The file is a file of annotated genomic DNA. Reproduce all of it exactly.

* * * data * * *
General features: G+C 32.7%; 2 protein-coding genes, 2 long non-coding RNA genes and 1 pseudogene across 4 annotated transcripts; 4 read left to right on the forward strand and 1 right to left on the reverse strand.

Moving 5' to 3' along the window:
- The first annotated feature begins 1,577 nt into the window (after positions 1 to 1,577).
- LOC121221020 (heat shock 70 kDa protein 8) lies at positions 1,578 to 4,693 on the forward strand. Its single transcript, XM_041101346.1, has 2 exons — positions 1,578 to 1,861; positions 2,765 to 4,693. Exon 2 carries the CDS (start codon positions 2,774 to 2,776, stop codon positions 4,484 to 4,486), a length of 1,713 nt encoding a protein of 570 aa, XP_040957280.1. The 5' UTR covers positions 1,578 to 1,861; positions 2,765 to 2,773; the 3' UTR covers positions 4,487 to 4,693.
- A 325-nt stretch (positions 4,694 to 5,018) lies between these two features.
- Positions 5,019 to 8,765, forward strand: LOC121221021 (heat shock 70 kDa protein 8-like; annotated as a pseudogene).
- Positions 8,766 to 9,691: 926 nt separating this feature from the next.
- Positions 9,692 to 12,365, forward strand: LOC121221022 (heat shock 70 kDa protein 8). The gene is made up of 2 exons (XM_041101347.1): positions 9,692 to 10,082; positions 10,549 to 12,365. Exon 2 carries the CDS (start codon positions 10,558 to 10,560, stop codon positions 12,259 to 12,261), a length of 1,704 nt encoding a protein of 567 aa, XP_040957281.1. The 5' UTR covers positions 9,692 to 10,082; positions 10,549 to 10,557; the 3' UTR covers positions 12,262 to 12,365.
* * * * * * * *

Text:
General features: G+C 32.7%; 2 protein-coding genes, 2 long non-coding RNA genes and 1 pseudogene across 4 annotated transcripts; 4 read left to right on the forward strand and 1 right to left on the reverse strand.

Moving 5' to 3' along the window:
- The first annotated feature begins 1,577 nt into the window (after positions 1 to 1,577).
- LOC121221020 (heat shock 70 kDa protein 8) lies at positions 1,578 to 4,693 on the forward strand. Its single transcript, XM_041101346.1, has 2 exons — positions 1,578 to 1,861; positions 2,765 to 4,693. Exon 2 carries the CDS (start codon positions 2,774 to 2,776, stop codon positions 4,484 to 4,486), a length of 1,713 nt encoding a protein of 570 aa, XP_040957280.1. The 5' UTR covers positions 1,578 to 1,861; positions 2,765 to 2,773; the 3' UTR covers positions 4,487 to 4,693.
- A 325-nt stretch (positions 4,694 to 5,018) lies between these two features.
- Positions 5,019 to 8,765, forward strand: LOC121221021 (heat shock 70 kDa protein 8-like; annotated as a pseudogene).
- Positions 8,766 to 9,691: 926 nt separating this feature from the next.
- Positions 9,692 to 12,365, forward strand: LOC121221022 (heat shock 70 kDa protein 8). The gene is made up of 2 exons (XM_041101347.1): positions 9,692 to 10,082; positions 10,549 to 12,365. Exon 2 carries the CDS (start codon positions 10,558 to 10,560, stop codon positions 12,259 to 12,261), a length of 1,704 nt encoding a protein of 567 aa, XP_040957281.1. The 5' UTR covers positions 9,692 to 10,082; positions 10,549 to 10,557; the 3' UTR covers positions 12,262 to 12,365.